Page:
The concepts of coordinating care or managing a population's health may be fairly common today, but such ideas were off the radar of the majority of hospitals and systems back in 1995 when Advocate Health Care was formed.
But with the help of Dr. Lee Sacks, who recently announced his retirement as chief medical officer of Advocate Aurora Health, those ideas became part of the standard of practice at not-for-profit Advocate Health Care based in Illinois, which recently merged with Wisconsin's Aurora Health Care.
“That courage for him to take the steps to organize care delivery at Advocate toward value was really something that was unconventional at the time,” said Dr. Jay Bhatt, senior vice president and CMO for the American Hospital Association. “It's allowed them to be ahead of the curve as more and more are moving toward value now.”
Though he never sought to become CEO, colleagues credit Sacks for making a mark as one of the architects of the system's formation in 1995 when Evangelical Health Systems Corp. and Lutheran General Health System merged to become Advocate. In that time, Advocate grew from having net patient revenue of $1.4 billion in 1996 to $4.5 billion in fiscal 2017.
Sacks, who was ranked 30th on Modern Healthcare's 2018 ranking of the 50 Most Influential Physicians in Healthcare, is scheduled to work his last day at Advocate Aurora on Aug. 31. He will be retiring from his dual roles as CMO for the health system as well as founding CEO of Advocate Physician Partners, a collaboration between Advocate's hospitals and its employed and independently affiliated physicians.
“He pulled together hospitals and doctors who didn't before see themselves as being part of an organization,” said Dr. Thomas Lee, CMO for Press Ganey Associates.
The system named Dr. Gary Stuck, a family medicine physician and president of Oak Lawn, Ill.-based physician's group Lawn Medical Center, as his successor beginning Sept. 1. “I'm honored to grab the baton from such a visionary and legendary leader and carry on his foundational pursuit of providing the safest care and achieving the highest quality outcomes,” Stuck said.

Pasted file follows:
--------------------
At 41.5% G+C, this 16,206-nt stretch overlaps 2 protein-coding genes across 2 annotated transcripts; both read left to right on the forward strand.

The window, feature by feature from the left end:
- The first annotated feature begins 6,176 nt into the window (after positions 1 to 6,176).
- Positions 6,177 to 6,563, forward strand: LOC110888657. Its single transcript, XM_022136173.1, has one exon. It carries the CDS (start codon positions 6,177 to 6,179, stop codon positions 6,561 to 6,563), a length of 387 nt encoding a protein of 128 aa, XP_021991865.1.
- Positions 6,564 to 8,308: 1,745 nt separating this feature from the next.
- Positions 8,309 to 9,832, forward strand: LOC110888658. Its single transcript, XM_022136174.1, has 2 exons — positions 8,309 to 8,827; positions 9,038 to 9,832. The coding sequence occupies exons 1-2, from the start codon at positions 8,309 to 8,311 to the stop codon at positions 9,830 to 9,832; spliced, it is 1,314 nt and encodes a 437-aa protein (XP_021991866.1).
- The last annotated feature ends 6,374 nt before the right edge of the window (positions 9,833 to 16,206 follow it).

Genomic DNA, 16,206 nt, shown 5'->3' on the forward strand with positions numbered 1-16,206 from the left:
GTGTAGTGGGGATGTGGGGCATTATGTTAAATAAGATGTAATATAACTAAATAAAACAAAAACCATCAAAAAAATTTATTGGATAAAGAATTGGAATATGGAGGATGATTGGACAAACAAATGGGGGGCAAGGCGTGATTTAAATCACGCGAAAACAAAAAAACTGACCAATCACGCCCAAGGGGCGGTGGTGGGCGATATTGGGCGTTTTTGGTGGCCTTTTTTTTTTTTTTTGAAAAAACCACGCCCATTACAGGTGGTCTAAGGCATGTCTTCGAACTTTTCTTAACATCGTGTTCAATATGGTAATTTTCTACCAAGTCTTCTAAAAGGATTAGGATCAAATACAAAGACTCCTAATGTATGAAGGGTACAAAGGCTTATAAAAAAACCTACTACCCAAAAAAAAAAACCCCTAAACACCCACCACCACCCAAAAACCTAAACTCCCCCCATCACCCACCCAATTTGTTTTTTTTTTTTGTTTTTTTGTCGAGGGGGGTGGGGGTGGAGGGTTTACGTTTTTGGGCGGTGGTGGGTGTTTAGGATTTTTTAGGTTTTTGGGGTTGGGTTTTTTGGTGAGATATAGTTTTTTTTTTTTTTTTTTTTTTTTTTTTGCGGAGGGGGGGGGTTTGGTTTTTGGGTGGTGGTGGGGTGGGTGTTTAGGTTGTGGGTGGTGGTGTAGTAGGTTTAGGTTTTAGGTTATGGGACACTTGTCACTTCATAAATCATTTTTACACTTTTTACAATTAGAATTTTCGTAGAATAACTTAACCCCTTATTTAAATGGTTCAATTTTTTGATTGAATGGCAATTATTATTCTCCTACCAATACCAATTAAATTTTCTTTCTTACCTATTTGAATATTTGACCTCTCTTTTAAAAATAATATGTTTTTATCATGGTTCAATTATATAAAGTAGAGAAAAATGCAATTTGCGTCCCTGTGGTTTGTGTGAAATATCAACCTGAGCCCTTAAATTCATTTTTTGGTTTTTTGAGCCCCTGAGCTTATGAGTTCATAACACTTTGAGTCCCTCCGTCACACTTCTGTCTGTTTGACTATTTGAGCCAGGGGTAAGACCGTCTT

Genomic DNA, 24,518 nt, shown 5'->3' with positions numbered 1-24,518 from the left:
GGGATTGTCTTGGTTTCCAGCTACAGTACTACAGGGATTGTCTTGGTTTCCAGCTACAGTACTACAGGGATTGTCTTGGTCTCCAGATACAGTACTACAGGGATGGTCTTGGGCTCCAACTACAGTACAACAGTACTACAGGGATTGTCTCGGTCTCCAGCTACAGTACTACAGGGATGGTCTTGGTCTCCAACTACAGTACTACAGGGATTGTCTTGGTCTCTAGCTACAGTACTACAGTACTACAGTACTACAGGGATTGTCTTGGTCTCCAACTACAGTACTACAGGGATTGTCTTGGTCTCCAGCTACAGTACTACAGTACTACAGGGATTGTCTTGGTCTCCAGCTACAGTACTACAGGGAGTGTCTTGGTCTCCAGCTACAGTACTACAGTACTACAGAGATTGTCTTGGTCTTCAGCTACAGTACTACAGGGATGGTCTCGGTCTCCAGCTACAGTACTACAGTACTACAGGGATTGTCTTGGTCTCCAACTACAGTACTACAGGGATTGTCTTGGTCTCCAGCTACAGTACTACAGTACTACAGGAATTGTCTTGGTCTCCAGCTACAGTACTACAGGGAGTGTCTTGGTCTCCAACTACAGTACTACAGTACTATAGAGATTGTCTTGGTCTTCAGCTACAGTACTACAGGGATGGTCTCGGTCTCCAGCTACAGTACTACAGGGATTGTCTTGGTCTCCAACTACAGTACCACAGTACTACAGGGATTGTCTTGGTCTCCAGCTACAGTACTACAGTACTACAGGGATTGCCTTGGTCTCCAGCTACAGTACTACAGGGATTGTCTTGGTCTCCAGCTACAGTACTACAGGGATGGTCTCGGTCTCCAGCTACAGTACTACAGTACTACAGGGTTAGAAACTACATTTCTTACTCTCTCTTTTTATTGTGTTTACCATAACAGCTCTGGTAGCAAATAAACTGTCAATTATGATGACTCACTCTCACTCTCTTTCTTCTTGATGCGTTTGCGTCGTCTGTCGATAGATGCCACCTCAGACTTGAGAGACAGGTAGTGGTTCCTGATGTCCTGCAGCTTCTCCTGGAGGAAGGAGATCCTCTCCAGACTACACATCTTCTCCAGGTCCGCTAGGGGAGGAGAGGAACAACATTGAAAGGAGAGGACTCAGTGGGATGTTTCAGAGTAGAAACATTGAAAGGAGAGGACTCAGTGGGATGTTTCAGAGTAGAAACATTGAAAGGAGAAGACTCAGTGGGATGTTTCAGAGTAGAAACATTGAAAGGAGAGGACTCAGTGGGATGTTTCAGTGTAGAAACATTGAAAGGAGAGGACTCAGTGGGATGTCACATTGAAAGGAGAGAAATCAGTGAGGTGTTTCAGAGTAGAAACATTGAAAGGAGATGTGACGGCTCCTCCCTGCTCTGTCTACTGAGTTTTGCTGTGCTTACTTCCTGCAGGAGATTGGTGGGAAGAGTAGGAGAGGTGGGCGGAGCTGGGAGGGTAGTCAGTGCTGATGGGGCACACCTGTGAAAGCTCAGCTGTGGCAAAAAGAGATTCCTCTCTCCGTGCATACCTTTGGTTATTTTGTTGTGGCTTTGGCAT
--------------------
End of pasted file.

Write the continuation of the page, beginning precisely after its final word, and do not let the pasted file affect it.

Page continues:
Sacks' ability to bring different parties together was part of his recipe for success when Advocate Physician Partners in 2004 moved to form a clinical integration program designed to improve outcomes and lower care costs. Today, Advocate Physician Partners is recognized as one of the largest accountable care organizations in the country, with more than 5,000 physicians serving 1 million patients.
“Our healthcare ministry owes Lee Sacks a debt of gratitude and one we'll never quite be able to repay,” said Jim Skogsbergh, co-CEO of Advocate Aurora Health.
In 2013, Sacks also led Advocate's initiative to eliminate the system's clinical serious safety events by 2020. By 2017, the health system was halfway to its goal, reducing serious safety events by 55% by the end of that year.
Sacks said talks about improving safety began after the 1999 release of the pivotal report To Err is Human: Building a Safer Health System, which led the system to create a new strategic plan. Sacks said it required a culture change in the clinical environment that encouraged staff to become more transparent about reporting events. “I think we can confidently say that we truly have changed the culture and created one that much more embraces safety,” he said.
Skogsbergh said Sacks had a national impact on healthcare because he was promoting population health management at a time when few providers were engaged in such practices. He said Sacks understood the importance of interventions that focused on better disease management, targeting high-risk user groups and addressing social needs for socio-economically vulnerable patients as a part of the organization's overall fiscal strategy as Advocate shifted to value-based payment contracts.
Sacks said he plans to mentor up-and-coming physician leaders. Mostly, he said he looks forward to having a schedule that will allow him more free time to spend with his five grandchildren. “I'm going to take a breath,” Sacks said.